With light winds forecast and high expectations, we ventured out and tried various “fishy” looking marks. By our second session we had both our target species, Stingers and Undulates with Painted Ray and Thornbacks for good measure. What a wonderful venue, and a much needed shot in the arm after the Roach-Rudd farce. I missed out on the Undulate measured specimen by 3mm, such a shame, but Andy made up for it with a fabulous Stingray of 41lbs, what a fight, with powerful runs uptide and aerial acrobatics, I never realised a Stingray would fight as such. We managed to tag and record a large number of rays for the on-going data collection that weekend.
Target attained. Specimen Stingray of 41lbs
Back home, and now into June, I opted for a crack at the Tench, my favourite of all Irish Coarse fish. With weed rake packed and a large amount of feed pre-mixed, I headed for my local Tench water for the start of the pre-baiting campaign, to find a “no trespass” sign and barbed wire. Further investigation informed me that our European friends had been at it again, killing and butchering two sheep on the land. The landowner already upset with litter and previous evidence of fish killing understandably has had enough and now the water is out of action. This episode broke my angling heart and one of the lower points in the year for me.
As a pick me up, I decided on one more shot at the “stingers”. Mackerel were now abundant in the area, and with fresh bait I was confident of finding decent ray angling. I landed many rays, both stingers and Undulates, including several fish I had tagged several weeks previous. This shows how important it is to protect these inshore waters with resident species. I failed to find a specimen ray, but delighted when a bonus Smooth Hound picked up a bait, smashing the specimen barrier and a personal best at over 13lbs.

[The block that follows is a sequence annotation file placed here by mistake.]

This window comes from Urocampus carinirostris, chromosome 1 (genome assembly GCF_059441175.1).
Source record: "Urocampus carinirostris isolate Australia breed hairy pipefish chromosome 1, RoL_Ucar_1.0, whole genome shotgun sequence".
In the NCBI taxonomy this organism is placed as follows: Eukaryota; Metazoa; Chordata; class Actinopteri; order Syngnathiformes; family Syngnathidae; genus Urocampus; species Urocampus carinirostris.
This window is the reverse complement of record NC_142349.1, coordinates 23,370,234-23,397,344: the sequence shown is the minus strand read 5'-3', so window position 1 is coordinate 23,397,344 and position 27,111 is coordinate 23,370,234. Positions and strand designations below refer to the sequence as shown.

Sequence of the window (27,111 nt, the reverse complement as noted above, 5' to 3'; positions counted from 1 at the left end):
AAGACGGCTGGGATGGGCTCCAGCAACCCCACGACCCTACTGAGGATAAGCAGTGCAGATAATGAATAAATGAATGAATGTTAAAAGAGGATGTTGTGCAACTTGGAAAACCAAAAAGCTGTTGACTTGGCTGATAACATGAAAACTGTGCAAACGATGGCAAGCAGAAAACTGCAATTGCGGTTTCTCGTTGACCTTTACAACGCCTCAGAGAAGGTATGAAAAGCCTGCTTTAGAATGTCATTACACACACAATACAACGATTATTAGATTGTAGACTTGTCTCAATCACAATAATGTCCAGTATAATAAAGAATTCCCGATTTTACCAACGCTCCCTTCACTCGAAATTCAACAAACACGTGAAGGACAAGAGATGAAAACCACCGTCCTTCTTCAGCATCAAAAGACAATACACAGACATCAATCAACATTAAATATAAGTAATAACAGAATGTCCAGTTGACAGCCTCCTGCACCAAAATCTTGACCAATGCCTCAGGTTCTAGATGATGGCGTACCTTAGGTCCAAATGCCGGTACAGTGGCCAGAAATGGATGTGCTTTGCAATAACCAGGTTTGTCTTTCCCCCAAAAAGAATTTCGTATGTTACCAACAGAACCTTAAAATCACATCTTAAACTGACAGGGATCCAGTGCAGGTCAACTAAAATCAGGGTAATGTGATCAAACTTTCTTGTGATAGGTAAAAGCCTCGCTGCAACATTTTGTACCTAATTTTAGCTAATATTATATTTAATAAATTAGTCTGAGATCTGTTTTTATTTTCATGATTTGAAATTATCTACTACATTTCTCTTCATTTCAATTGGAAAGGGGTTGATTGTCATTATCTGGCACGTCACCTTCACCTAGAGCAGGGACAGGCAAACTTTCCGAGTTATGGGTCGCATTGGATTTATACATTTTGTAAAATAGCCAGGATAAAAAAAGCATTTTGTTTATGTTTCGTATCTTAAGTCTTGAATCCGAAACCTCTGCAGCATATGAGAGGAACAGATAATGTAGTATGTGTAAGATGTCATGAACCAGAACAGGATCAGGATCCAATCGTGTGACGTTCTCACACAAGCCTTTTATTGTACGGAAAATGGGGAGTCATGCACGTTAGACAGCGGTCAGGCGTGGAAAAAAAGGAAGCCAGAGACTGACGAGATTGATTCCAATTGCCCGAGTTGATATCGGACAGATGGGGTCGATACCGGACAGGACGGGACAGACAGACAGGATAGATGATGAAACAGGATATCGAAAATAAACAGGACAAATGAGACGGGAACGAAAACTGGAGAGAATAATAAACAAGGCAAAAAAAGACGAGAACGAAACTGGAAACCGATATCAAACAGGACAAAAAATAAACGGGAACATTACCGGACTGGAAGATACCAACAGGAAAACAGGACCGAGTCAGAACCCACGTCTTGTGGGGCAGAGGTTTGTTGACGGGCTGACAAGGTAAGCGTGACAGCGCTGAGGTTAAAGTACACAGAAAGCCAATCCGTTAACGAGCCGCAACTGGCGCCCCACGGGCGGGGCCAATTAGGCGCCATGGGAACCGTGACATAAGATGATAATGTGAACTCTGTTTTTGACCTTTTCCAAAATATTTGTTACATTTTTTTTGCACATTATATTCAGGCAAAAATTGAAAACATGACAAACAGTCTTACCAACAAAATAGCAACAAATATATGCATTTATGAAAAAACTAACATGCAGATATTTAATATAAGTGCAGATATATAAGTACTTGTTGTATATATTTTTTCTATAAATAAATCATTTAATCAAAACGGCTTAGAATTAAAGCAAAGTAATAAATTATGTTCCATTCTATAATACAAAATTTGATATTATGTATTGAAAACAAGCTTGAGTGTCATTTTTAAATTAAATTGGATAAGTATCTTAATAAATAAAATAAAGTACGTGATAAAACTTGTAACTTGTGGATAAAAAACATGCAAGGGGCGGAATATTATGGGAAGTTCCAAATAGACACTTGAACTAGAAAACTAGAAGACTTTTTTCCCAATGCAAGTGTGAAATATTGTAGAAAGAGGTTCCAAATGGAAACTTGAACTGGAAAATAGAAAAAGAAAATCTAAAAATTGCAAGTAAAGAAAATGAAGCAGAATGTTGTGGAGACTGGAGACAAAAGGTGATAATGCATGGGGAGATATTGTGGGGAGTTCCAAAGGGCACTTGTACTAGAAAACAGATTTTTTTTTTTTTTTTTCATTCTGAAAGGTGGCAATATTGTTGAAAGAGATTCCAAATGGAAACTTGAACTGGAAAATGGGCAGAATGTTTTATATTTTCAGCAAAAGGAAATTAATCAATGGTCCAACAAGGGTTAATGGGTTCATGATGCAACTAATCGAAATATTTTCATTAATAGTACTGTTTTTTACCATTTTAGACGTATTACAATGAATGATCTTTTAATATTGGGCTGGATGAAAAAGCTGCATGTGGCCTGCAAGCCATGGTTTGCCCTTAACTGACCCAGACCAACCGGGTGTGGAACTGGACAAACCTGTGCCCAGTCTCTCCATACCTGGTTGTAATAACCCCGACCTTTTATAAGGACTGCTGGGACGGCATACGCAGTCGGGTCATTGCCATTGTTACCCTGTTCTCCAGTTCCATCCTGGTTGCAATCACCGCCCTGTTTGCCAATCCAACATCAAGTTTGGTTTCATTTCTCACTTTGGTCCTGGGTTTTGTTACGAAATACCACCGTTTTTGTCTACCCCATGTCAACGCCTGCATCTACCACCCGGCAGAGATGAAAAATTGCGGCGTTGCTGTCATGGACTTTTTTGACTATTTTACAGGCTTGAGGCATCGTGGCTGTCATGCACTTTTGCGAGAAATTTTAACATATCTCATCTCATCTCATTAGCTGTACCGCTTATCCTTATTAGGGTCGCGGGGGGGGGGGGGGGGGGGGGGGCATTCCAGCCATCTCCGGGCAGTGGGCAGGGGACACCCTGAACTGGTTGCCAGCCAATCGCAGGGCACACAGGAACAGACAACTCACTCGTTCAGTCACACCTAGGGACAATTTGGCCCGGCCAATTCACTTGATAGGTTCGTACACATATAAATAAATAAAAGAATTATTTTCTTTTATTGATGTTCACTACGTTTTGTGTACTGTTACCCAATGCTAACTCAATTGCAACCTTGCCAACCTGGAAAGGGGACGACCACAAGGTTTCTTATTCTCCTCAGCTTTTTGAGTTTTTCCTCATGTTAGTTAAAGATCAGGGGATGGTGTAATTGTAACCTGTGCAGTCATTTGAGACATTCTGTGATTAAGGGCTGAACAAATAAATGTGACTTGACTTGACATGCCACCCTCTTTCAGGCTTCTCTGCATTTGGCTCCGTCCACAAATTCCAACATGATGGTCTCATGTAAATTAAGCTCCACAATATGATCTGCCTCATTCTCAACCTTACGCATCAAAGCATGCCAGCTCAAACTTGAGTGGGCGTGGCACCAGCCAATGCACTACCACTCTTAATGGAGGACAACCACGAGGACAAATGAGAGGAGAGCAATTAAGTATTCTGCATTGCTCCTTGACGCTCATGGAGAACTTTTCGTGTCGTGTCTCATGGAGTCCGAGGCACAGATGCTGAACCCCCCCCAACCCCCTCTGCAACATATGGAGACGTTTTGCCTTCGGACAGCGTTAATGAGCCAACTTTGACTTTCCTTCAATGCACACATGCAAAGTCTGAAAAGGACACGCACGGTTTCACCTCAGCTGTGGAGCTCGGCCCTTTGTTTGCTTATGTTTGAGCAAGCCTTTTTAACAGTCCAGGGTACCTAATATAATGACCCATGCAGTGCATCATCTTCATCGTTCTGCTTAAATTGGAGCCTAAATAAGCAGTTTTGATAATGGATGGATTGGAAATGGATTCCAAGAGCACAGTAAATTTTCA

A bonus double figure Smooth Hound was the icing on the cake!
By July, temperatures had picked up sufficiently in the North to consider Mullet. I decided to dedicate most of July in the pursuit of the Thick lips, which rewarded me with many fine fish, several over the specimen barrier. I even managed to get tackle agent David Wilson in on the act, landing his first ever torpedo, an experience he will never forget.
Finally managed to get friend and tackle agent David Wilson out fishing! His first ever Mullet
A fat five pounder falls to the Greys Prodigy Rod
August, and I find myself working down in Cork. Yes, actual physical work! Took a selection of tackle with me, it would be rude not to! During the evenings I pre-baited some areas on The Lough, the famous Irish Carp water with the hope of a night session sometime. Eventually I had my chance and “bivvied” up adjacent to the baited marks and bagged four specimens, result. Thanks to Sid for his home-made boilies and Ross for the pellets and sexy flavoured dip!